Peruvian priest Gustavo Gutiérrez's 1971 book, A Theology of Liberation, provides an inspiring and groundbreaking argument as to how Christians and the Roman Catholic Church should act in support of the poor.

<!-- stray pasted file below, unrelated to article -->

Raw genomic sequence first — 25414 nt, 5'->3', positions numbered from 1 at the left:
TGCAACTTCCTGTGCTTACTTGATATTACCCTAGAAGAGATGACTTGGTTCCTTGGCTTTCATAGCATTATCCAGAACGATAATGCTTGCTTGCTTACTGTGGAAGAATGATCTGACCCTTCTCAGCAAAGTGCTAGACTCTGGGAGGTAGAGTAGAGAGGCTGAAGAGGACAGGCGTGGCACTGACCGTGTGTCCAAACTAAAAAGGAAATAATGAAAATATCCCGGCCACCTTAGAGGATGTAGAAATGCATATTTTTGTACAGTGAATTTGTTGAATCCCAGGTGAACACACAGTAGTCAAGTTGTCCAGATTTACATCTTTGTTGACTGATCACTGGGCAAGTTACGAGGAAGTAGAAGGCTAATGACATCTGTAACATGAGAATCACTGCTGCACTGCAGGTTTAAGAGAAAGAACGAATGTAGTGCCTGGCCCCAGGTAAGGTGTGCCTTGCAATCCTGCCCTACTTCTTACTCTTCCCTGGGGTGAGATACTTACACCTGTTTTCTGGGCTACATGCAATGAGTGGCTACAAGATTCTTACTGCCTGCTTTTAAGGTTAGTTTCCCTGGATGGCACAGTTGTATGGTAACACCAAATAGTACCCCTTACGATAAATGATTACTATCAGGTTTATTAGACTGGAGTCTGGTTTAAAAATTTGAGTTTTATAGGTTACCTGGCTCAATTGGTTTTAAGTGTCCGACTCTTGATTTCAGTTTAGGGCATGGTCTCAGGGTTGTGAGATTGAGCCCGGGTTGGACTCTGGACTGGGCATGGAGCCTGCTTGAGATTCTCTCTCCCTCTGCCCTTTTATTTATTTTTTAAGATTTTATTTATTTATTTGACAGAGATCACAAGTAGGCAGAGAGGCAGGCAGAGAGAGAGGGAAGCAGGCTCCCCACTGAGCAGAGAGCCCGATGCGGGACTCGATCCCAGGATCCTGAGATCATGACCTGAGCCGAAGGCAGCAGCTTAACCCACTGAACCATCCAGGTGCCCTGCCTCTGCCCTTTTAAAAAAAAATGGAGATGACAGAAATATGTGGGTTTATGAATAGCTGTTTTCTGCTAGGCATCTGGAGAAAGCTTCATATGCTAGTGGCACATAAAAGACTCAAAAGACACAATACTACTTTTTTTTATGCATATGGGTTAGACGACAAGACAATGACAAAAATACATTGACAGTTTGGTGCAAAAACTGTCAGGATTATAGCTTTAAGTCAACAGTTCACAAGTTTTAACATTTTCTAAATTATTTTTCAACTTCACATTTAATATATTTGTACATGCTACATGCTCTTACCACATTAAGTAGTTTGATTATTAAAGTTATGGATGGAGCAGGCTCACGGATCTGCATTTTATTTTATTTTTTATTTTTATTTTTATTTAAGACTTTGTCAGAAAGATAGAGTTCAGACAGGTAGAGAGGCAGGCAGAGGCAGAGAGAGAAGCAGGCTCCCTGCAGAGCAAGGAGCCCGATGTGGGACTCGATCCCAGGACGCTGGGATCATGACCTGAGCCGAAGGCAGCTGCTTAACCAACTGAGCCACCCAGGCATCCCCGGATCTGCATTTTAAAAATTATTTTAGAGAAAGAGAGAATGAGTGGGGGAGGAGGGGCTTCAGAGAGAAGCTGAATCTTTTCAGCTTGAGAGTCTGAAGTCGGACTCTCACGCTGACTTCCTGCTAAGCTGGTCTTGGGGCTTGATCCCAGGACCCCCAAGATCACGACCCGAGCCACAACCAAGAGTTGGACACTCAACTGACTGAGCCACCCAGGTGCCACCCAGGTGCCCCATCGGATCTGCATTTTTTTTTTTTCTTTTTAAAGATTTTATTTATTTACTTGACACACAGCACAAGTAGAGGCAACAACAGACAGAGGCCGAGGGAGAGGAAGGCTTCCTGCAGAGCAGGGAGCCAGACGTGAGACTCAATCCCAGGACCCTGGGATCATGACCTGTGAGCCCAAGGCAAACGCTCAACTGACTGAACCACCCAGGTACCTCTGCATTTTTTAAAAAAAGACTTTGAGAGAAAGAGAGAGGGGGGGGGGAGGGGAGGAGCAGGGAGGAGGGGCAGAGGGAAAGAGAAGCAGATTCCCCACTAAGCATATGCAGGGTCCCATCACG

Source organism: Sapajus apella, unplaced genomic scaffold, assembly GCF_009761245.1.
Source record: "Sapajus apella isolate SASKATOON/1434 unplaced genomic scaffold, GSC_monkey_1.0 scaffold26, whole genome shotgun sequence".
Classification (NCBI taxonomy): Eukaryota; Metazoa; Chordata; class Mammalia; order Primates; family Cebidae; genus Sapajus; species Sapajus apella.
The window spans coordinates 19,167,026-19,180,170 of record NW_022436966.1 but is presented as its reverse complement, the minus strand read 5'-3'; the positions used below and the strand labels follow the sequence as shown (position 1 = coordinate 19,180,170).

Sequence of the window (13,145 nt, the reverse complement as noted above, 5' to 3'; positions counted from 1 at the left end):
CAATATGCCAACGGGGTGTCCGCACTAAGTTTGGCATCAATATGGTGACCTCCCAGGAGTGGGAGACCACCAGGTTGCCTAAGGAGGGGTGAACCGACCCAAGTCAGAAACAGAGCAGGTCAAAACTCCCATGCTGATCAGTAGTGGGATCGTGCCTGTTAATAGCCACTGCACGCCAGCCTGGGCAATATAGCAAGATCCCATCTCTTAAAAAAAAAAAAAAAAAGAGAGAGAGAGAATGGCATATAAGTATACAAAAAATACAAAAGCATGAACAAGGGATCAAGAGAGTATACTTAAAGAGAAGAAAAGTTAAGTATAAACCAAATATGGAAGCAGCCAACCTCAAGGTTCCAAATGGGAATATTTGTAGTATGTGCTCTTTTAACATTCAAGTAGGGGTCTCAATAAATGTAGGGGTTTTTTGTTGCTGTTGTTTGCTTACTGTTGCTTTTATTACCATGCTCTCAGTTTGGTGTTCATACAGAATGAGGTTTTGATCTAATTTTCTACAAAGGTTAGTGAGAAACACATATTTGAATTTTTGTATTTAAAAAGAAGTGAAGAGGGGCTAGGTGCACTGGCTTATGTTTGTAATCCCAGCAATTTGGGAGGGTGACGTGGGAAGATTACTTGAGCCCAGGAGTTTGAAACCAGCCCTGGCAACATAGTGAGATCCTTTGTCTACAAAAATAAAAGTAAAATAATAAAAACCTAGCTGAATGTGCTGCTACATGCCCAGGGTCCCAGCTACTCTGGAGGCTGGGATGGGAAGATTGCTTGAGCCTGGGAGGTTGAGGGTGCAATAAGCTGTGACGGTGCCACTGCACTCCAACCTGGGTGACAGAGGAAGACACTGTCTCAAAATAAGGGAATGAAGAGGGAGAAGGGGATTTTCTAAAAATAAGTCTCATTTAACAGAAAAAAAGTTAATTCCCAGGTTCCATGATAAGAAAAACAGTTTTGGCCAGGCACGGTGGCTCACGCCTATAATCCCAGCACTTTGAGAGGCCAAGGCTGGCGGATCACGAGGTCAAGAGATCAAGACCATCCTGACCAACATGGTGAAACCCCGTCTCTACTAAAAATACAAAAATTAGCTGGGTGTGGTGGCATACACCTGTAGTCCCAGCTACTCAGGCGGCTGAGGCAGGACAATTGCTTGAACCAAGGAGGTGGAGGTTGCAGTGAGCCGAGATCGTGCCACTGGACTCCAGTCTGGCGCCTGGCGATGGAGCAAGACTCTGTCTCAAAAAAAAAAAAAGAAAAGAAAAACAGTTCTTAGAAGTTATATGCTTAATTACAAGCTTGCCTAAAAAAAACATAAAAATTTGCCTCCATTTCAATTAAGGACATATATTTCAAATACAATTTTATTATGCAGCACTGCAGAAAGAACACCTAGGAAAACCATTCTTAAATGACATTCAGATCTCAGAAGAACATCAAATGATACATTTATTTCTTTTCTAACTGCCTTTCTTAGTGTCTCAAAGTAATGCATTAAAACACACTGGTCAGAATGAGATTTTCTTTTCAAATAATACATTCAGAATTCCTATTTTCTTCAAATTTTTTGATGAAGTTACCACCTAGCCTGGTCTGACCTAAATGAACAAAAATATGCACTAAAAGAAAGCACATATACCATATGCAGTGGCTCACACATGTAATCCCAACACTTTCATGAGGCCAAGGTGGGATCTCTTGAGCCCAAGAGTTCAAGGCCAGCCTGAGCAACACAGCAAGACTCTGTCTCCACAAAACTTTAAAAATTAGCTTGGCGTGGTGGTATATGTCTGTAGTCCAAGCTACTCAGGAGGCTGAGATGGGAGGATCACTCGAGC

The Catholic Church had traditionally seen itself as politically neutral. In the 1960s and 1970s, however, reformers such as Gutiérrez urged it to seriously address real-world issues such as poverty and oppression. He coined the term liberation theology - a practice that combines reflection, critical Bible reading, and, importantly, action - to describe what should be done to transform the lives and situations of those who suffer under unjust social circumstances, such as the indigenous populations in Latin America. Liberation theology was at first controversial to some in the West because of its ties to the politics of Marxism. However, it quickly inspired activist and human rights groups and continues to do so today. Liberation theology has also significantly influenced church leaders, who are now much more vocal in their support for the liberation of poor and oppressed peoples.
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